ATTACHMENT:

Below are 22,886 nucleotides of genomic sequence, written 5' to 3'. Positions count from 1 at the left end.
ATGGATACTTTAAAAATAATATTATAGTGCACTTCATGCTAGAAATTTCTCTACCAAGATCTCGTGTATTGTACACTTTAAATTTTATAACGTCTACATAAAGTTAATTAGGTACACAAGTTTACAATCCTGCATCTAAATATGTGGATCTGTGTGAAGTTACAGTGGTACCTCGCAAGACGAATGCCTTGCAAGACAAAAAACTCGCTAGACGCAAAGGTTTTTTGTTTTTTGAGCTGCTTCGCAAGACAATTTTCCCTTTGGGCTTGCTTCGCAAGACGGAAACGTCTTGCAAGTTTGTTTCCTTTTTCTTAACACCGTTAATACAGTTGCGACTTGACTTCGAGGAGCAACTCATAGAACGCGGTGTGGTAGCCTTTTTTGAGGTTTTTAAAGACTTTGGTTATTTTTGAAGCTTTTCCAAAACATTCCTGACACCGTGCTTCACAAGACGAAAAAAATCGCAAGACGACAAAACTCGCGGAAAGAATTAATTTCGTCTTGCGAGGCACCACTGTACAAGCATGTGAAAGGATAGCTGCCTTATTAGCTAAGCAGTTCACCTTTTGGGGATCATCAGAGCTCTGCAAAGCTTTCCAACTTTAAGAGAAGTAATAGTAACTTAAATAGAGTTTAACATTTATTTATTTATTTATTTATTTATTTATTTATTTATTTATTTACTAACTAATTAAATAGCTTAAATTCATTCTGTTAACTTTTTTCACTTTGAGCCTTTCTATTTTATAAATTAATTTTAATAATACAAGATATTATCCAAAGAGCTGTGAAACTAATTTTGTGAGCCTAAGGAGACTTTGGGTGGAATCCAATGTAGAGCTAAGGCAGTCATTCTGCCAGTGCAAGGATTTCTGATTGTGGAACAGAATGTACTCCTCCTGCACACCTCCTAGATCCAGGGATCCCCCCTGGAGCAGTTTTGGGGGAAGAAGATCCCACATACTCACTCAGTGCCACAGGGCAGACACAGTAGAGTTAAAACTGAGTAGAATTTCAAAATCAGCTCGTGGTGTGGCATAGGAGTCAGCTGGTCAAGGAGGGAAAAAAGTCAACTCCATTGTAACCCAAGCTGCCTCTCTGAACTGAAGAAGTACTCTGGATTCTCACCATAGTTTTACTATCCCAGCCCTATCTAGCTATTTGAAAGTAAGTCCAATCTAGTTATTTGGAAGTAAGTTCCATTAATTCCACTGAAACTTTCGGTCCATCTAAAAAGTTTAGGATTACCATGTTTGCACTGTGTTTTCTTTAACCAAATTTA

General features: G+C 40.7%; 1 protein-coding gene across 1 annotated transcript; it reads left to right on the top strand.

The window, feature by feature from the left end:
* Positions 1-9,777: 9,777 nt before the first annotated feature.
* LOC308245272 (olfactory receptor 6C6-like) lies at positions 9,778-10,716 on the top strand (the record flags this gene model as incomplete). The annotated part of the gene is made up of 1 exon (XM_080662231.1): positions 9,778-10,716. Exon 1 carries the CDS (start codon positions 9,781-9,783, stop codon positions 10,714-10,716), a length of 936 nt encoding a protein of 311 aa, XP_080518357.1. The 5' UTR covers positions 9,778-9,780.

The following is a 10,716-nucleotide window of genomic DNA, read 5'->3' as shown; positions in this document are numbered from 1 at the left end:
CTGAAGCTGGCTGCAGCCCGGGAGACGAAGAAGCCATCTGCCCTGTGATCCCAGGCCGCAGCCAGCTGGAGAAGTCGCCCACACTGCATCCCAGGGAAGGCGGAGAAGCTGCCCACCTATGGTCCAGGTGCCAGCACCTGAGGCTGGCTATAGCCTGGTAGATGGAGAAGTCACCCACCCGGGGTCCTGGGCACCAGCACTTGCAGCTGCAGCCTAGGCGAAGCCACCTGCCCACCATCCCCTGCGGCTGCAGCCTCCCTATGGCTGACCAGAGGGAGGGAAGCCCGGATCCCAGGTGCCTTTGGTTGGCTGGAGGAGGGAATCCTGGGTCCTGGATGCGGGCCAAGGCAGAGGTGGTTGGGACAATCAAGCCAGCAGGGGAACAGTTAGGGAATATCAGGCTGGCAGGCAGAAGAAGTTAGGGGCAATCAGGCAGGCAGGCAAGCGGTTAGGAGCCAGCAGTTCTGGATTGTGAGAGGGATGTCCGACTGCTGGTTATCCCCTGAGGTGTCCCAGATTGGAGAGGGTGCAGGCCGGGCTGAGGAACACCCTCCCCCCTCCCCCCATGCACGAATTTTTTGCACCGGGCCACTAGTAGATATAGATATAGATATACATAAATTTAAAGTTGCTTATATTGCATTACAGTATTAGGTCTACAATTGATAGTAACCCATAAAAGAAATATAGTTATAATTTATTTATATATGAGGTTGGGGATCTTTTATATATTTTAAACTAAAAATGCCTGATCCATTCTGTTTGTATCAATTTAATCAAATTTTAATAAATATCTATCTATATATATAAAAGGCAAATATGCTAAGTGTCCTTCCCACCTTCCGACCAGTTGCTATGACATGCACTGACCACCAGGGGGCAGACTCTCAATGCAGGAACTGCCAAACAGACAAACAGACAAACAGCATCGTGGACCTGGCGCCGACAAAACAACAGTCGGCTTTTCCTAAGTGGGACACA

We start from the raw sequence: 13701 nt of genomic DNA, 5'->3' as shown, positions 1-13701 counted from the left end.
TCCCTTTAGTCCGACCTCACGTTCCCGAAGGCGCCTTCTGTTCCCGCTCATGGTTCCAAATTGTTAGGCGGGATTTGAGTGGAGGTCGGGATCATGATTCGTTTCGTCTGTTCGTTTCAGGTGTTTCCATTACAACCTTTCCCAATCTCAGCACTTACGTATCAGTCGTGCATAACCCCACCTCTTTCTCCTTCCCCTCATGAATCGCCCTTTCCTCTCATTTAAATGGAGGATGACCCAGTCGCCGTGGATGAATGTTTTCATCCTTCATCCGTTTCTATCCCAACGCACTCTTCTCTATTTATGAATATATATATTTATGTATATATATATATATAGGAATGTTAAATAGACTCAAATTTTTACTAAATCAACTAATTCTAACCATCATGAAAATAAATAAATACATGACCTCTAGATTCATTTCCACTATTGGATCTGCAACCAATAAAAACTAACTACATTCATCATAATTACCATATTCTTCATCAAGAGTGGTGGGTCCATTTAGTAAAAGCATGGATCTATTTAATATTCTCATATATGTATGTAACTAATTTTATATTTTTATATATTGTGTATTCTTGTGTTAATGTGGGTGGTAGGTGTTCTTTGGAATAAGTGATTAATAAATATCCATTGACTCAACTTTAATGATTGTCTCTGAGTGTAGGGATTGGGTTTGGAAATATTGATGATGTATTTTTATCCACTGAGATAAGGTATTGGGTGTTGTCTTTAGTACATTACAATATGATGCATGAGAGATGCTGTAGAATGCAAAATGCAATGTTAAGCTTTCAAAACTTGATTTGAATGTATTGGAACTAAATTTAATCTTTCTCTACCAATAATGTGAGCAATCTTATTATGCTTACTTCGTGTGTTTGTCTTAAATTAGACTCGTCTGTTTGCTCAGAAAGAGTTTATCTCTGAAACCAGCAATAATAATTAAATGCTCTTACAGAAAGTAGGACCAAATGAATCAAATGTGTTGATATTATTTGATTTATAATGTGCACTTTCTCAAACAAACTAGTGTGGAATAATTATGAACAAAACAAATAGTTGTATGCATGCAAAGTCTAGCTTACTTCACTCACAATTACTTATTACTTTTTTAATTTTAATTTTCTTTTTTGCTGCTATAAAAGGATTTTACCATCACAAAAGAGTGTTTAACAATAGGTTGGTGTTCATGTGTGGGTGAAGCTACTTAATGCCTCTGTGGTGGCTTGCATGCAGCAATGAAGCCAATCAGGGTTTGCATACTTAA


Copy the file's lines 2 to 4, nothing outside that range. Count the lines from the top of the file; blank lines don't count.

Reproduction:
ATGGATACTTTAAAAATAATATTATAGTGCACTTCATGCTAGAAATTTCTCTACCAAGATCTCGTGTATTGTACACTTTAAATTTTATAACGTCTACATAAAGTTAATTAGGTACACAAGTTTACAATCCTGCATCTAAATATGTGGATCTGTGTGAAGTTACAGTGGTACCTCGCAAGACGAATGCCTTGCAAGACAAAAAACTCGCTAGACGCAAAGGTTTTTTGTTTTTTGAGCTGCTTCGCAAGACAATTTTCCCTTTGGGCTTGCTTCGCAAGACGGAAACGTCTTGCAAGTTTGTTTCCTTTTTCTTAACACCGTTAATACAGTTGCGACTTGACTTCGAGGAGCAACTCATAGAACGCGGTGTGGTAGCCTTTTTTGAGGTTTTTAAAGACTTTGGTTATTTTTGAAGCTTTTCCAAAACATTCCTGACACCGTGCTTCACAAGACGAAAAAAATCGCAAGACGACAAAACTCGCGGAAAGAATTAATTTCGTCTTGCGAGGCACCACTGTACAAGCATGTGAAAGGATAGCTGCCTTATTAGCTAAGCAGTTCACCTTTTGGGGATCATCAGAGCTCTGCAAAGCTTTCCAACTTTAAGAGAAGTAATAGTAACTTAAATAGAGTTTAACATTTATTTATTTATTTATTTATTTATTTATTTATTTATTTATTTACTAACTAATTAAATAGCTTAAATTCATTCTGTTAACTTTTTTCACTTTGAGCCTTTCTATTTTATAAATTAATTTTAATAATACAAGATATTATCCAAAGAGCTGTGAAACTAATTTTGTGAGCCTAAGGAGACTTTGGGTGGAATCCAATGTAGAGCTAAGGCAGTCATTCTGCCAGTGCAAGGATTTCTGATTGTGGAACAGAATGTACTCCTCCTGCACACCTCCTAGATCCAGGGATCCCCCCTGGAGCAGTTTTGGGGGAAGAAGATCCCACATACTCACTCAGTGCCACAGGGCAGACACAGTAGAGTTAAAACTGAGTAGAATTTCAAAATCAGCTCGTGGTGTGGCATAGGAGTCAGCTGGTCAAGGAGGGAAAAAAGTCAACTCCATTGTAACCCAAGCTGCCTCTCTGAACTGAAGAAGTACTCTGGATTCTCACCATAGTTTTACTATCCCAGCCCTATCTAGCTATTTGAAAGTAAGTCCAATCTAGTTATTTGGAAGTAAGTTCCATTAATTCCACTGAAACTTTCGGTCCATCTAAAAAGTTTAGGATTACCATGTTTGCACTGTGTTTTCTTTAACCAAATTTA

General features: G+C 40.7%; 1 protein-coding gene across 1 annotated transcript; it reads left to right on the top strand.

The window, feature by feature from the left end: